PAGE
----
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Local politicians upset with construction contracts

WATCH ABOVE: Montreal’s demerged cities are frustrated with the way the city is handling the construction on Peel Street. Global’s Tim Sargeant reports.

MONTREAL – Despite recent changes to the way public works contracts are being awarded, many local politicians are insisting more changes are needed.

Montreal city councillor Justine McIntyre argues there are still not enough qualified construction firms that are able to bid on contracts.

McIntyre, who represents the Bois-de-Liesse district of Pierrefonds said the lack of firms means the same companies are constantly being awarded contracts, thus limiting the pool from which cities can choose.

On top of it, she said business owners – particularly on Peel Street where construction is two weeks behind schedule – are the biggest losers in the roadwork debacle.

“I think [construction workers] not being there all day is particularly frustrating for the people that are downtown,” she told Global News.
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Crews repairing the infrastructure on Peel Street have frequently been ending their day at 4 p.m., even though their contract calls for 12 hour days from 7 a.m. to 7 p.m.

“We should be holding contractors to respect the terms of the agreement,” said McIntyre.

“That’s it. Pointe finale.”

Westmount mayor Peter Trent made a similar case, adding the provincial law that forces cities to award contracts to the lowest bidder does not mean cities are getting the best bang for their buck.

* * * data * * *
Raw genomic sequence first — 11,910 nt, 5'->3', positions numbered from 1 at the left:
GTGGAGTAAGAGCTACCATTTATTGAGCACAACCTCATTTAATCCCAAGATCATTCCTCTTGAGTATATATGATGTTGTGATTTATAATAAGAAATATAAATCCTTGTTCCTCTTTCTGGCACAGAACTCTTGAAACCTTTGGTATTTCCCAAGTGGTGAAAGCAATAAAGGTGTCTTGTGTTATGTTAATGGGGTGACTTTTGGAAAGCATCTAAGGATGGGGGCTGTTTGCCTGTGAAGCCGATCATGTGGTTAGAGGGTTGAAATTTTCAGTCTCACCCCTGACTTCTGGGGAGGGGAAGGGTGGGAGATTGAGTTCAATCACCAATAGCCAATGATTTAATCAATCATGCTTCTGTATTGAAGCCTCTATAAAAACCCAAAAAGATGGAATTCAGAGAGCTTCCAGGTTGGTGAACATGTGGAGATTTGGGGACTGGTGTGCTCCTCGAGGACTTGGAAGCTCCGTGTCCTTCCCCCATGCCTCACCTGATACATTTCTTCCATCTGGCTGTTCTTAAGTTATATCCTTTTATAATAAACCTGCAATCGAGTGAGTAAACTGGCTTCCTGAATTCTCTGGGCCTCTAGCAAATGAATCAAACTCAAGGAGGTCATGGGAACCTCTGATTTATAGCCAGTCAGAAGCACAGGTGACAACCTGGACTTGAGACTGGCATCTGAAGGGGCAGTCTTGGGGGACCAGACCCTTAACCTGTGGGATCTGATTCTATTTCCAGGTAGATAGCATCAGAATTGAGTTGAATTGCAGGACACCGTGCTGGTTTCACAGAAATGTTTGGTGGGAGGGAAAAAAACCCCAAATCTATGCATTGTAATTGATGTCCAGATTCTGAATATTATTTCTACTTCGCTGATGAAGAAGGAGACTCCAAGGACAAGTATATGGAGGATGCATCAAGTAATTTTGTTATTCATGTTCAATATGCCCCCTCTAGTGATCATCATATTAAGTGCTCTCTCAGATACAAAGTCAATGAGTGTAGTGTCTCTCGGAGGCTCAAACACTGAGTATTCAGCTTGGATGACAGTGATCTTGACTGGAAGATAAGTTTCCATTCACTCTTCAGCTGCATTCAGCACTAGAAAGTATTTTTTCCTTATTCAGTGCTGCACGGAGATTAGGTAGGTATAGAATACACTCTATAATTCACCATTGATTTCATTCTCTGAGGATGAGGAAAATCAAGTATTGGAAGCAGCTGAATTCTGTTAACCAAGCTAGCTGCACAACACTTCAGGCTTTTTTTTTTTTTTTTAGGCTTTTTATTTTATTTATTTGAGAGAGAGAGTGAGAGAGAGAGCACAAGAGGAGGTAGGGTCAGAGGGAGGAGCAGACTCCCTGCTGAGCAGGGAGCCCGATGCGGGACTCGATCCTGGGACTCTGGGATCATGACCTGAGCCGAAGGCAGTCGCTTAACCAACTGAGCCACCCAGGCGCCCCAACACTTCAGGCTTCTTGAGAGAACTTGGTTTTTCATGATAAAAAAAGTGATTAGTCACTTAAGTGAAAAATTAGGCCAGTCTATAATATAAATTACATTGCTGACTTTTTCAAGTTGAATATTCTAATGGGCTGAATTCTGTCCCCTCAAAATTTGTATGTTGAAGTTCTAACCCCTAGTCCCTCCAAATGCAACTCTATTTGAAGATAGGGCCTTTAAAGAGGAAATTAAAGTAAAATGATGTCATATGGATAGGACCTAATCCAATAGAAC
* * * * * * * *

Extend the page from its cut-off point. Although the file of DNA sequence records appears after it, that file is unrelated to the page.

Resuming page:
“We need more freedom as to how we give construction contracts,” he said.

The $4 million contract on Peel Street is being paid mostly by Montreal taxpayers, but the suburban cities and towns on the island are being billed for several hundreds of thousands of dollars, regardless of whether the job is delivered on time or not.

Trent also said the government-mandated construction holiday doesn’t help because firms can’t draw on other workers that may normally be available, but are on vacation.

“It’s hard to get people to work because all their friends are on the beach,” he said.

“So, that’s one the fundamental problems we have. We should get rid of the construction holidays.”

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Trent argued this, plus reducing the influence of unions and enforcing work schedules are all needed to hold contractors more accountable and help guarantee more jobs in the sector.